connected to. This means you’d have to supply a voltage greater than 2/3vcc to be able to output “logic 1” from its output. Anything lower will let the comparator bring out “logic 0”. Note that the output of the comparator is a digital output and the two inputs are analog.

one day if someone asks you to mention any analog to digital converter system don’t forget to mention the comparator as one”

 

The Red:

This one is an inverting comparator. An inverting comparator has its negative input to be ‘Vin” and its positive input to be the “Vref”. Such a

comparator will output “logic 0” only and  only if the “Vin” is lower than the “Vref”. This is opposite to what happens in the non-inverting comparator. Think a

bout it again. The Vref here is already connected to the 1/3Vcc node of the voltage divider, it means the Vin has to fall below 1/3Vcc before this comparator can have “logic 0” at its output.

So that is it about comparators and the role they play in the 555 timer.

The blue section is a called a flip-flop. Flip flops are electronic circuits that have two stable states and can be used to store data. They are the very basic storage devices used in digital systems and computers. There are about 4 types of flip-flop circuits which you can read more about, but for the purpose of understanding what is going on in this 555 timer, you should know that this is an SR flip-flop. SR flip flops are the most common and simplest you’ll probably come across in electronics.

In the diagram above you can see it has 2 main inputs, the S and the R. It also has 2 output Q and Q’ but only the Q’ is used in the 555 timer.

The table below shows the variations at the output Q’ when it receives the different inputs at S and R. Don’t forget that it is the output of the two comparators that have been connected to the S and R. So definately the input of this flip flip, S and R, will be “1s or 0s”

On the flip flop you can also see pin 4 which is the reset pin. It is used to override and reset the whole flip-flop. When you start using the 555 timer you will notice that pin 4 can be connected to ground to reset the whole action of the 555 timer when in operation.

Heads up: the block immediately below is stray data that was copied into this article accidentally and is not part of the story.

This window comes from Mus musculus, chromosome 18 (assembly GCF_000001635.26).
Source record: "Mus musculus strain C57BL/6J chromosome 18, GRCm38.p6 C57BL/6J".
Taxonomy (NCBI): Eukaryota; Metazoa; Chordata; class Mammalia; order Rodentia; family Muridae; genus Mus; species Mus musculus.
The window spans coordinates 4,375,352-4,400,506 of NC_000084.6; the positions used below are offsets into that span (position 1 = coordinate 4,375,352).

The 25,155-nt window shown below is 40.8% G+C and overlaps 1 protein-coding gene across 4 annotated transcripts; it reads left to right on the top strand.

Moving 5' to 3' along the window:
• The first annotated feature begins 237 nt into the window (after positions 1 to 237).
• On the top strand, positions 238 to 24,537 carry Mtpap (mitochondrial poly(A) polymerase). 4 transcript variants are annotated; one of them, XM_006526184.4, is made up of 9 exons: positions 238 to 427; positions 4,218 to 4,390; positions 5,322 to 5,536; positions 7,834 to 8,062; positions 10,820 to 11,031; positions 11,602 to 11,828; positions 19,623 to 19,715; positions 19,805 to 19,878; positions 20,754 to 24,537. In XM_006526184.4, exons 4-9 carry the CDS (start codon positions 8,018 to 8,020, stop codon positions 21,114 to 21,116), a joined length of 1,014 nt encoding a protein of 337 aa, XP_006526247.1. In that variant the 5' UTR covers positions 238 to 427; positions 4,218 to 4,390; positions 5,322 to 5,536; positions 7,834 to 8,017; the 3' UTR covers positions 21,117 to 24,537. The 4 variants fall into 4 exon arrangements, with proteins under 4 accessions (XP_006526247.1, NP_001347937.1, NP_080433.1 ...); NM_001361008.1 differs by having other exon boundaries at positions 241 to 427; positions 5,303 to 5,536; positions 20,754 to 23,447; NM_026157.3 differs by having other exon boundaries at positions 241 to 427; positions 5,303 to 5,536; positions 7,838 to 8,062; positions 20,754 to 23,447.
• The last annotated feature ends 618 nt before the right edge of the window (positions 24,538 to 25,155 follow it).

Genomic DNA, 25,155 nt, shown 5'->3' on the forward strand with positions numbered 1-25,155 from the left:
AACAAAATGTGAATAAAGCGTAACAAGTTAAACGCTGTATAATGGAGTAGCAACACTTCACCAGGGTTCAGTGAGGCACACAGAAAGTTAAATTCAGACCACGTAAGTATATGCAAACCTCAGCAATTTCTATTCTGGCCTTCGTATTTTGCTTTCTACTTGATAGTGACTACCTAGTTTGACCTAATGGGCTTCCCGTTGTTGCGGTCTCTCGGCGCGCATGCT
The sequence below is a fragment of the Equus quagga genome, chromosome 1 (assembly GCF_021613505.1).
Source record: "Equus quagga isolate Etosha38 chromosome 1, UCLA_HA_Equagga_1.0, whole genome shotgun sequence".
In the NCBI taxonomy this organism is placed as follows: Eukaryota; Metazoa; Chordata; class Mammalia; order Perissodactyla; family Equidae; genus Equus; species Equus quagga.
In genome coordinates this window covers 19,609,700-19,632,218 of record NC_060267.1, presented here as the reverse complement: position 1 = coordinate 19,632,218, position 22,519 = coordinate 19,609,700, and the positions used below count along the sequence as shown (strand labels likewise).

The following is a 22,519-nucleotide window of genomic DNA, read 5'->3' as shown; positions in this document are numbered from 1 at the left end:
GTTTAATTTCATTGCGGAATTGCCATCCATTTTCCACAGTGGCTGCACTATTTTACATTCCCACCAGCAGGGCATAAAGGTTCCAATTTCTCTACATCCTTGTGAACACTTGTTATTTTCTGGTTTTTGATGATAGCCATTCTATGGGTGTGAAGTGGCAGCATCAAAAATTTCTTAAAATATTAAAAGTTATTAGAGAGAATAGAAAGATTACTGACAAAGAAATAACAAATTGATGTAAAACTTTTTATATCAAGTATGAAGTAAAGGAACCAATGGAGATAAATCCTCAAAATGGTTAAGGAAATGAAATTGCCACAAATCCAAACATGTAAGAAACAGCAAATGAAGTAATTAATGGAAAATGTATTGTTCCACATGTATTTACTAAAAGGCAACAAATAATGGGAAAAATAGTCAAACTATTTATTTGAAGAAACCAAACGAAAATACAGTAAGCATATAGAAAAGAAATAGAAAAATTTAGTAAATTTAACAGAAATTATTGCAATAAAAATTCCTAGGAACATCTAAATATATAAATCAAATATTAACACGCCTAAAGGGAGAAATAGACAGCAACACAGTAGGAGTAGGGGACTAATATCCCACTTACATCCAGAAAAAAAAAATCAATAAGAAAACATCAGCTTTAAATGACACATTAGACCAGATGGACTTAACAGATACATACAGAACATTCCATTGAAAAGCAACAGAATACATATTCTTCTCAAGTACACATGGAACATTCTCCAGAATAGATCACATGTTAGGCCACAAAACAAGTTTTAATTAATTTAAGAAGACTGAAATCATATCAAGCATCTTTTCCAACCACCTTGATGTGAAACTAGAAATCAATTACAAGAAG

This pink section is the output section. It is the circuit that drives whatever load you connect your 555 timer to. for example an LED. It is capable of sourcing up to about 200mA of current.

This output is a push-pull output. Push-pull here means it can both trigger your load by allowing current to come into it or it can trigger your load by allowing current to go out of it. In other words it can both drain and source.

And you can also see that it receives it input from the flip-flop. This means, it is the states(whether 1 or 0) which are stored in the flip-flip that will at the end of the day control the output driver and hence control the load you have.

I never knew this color was even called Cyan. This section is the discharge section. With the help of a transistor, it connects pin 7 which is the discharge pin to the ground. It is also activated by the same flip-flop circuit since the base of the transistor is connected to the flip-flop’s output.

Note that it is the charging and discharging rate of the capacitor in a 555 timer circuit that creates the timing property the 555 timer. This discharge pin helps the capacitor to drain down after it has charged fully so that the cycle can continue again.

You will understand more of this after you have used the 555 timer to construct any circuit in any of the modes. If you don’t have a 555 timer IC yet, i suspect you don’t even have a starter kit for electronics yet. If am right then hurry get yourself one from the Aaenics Store!